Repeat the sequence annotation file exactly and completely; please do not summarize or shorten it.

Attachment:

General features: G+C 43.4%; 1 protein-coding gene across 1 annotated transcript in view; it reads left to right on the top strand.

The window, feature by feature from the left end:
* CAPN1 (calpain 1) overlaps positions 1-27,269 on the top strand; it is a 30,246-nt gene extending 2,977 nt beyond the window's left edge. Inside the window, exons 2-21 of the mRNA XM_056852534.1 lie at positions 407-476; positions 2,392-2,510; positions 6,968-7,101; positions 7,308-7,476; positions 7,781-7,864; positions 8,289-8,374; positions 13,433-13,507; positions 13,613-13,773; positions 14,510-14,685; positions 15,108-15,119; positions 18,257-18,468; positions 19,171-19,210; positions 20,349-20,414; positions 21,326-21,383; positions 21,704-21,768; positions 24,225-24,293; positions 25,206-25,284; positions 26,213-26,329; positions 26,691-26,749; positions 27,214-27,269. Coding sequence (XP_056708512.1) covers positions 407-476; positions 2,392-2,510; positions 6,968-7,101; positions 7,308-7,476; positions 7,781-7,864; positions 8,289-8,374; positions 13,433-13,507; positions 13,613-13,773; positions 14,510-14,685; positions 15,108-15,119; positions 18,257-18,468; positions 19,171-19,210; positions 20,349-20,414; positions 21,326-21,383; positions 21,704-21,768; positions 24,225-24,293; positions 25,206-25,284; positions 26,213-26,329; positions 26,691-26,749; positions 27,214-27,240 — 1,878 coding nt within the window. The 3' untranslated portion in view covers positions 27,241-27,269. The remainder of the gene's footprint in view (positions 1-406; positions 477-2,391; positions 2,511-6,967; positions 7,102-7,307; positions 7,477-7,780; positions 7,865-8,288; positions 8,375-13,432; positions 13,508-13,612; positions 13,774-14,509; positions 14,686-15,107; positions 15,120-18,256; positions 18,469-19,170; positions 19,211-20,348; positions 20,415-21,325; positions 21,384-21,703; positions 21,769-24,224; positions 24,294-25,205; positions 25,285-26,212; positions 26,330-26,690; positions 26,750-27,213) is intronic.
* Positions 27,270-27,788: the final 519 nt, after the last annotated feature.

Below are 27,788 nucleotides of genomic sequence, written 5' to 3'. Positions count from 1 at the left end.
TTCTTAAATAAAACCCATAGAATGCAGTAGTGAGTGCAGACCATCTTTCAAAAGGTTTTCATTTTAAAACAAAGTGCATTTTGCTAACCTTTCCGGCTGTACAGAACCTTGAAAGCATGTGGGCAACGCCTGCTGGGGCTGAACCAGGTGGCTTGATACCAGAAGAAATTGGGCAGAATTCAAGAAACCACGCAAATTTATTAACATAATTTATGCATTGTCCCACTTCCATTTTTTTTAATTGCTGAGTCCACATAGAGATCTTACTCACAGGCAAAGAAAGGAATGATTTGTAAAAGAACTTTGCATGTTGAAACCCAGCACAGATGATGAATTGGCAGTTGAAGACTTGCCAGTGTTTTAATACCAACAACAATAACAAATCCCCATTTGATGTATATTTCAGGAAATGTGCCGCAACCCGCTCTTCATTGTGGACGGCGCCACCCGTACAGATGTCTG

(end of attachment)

General features: G+C 43.4%; 1 protein-coding gene across 1 annotated transcript in view; it reads left to right on the top strand.

The window, feature by feature from the left end:
* CAPN1 (calpain 1) overlaps positions 1-27,269 on the top strand; it is a 30,246-nt gene extending 2,977 nt beyond the window's left edge. Inside the window, exons 2-21 of the mRNA XM_056852534.1 lie at positions 407-476; positions 2,392-2,510; positions 6,968-7,101; positions 7,308-7,476; positions 7,781-7,864; positions 8,289-8,374; positions 13,433-13,507; positions 13,613-13,773; positions 14,510-14,685; positions 15,108-15,119; positions 18,257-18,468; positions 19,171-19,210; positions 20,349-20,414; positions 21,326-21,383; positions 21,704-21,768; positions 24,225-24,293; positions 25,206-25,284; positions 26,213-26,329; positions 26,691-26,749; positions 27,214-27,269. Coding sequence (XP_056708512.1) covers positions 407-476; positions 2,392-2,510; positions 6,968-7,101; positions 7,308-7,476; positions 7,781-7,864; positions 8,289-8,374; positions 13,433-13,507; positions 13,613-13,773; positions 14,510-14,685; positions 15,108-15,119; positions 18,257-18,468; positions 19,171-19,210; positions 20,349-20,414; positions 21,326-21,383; positions 21,704-21,768; positions 24,225-24,293; positions 25,206-25,284; positions 26,213-26,329; positions 26,691-26,749; positions 27,214-27,240 — 1,878 coding nt within the window. The 3' untranslated portion in view covers positions 27,241-27,269. The remainder of the gene's footprint in view (positions 1-406; positions 477-2,391; positions 2,511-6,967; positions 7,102-7,307; positions 7,477-7,780; positions 7,865-8,288; positions 8,375-13,432; positions 13,508-13,612; positions 13,774-14,509; positions 14,686-15,107; positions 15,120-18,256; positions 18,469-19,170; positions 19,211-20,348; positions 20,415-21,325; positions 21,384-21,703; positions 21,769-24,224; positions 24,294-25,205; positions 25,285-26,212; positions 26,330-26,690; positions 26,750-27,213) is intronic.
* Positions 27,270-27,788: the final 519 nt, after the last annotated feature.

Below are 27,788 nucleotides of genomic sequence, written 5' to 3'. Positions count from 1 at the left end.
TTCTTAAATAAAACCCATAGAATGCAGTAGTGAGTGCAGACCATCTTTCAAAAGGTTTTCATTTTAAAACAAAGTGCATTTTGCTAACCTTTCCGGCTGTACAGAACCTTGAAAGCATGTGGGCAACGCCTGCTGGGGCTGAACCAGGTGGCTTGATACCAGAAGAAATTGGGCAGAATTCAAGAAACCACGCAAATTTATTAACATAATTTATGCATTGTCCCACTTCCATTTTTTTTAATTGCTGAGTCCACATAGAGATCTTACTCACAGGCAAAGAAAGGAATGATTTGTAAAAGAACTTTGCATGTTGAAACCCAGCACAGATGATGAATTGGCAGTTGAAGACTTGCCAGTGTTTTAATACCAACAACAATAACAAATCCCCATTTGATGTATATTTCAGGAAATGTGCCGCAACCCGCTCTTCATTGTGGACGGCGCCACCCGTACAGATGTCTG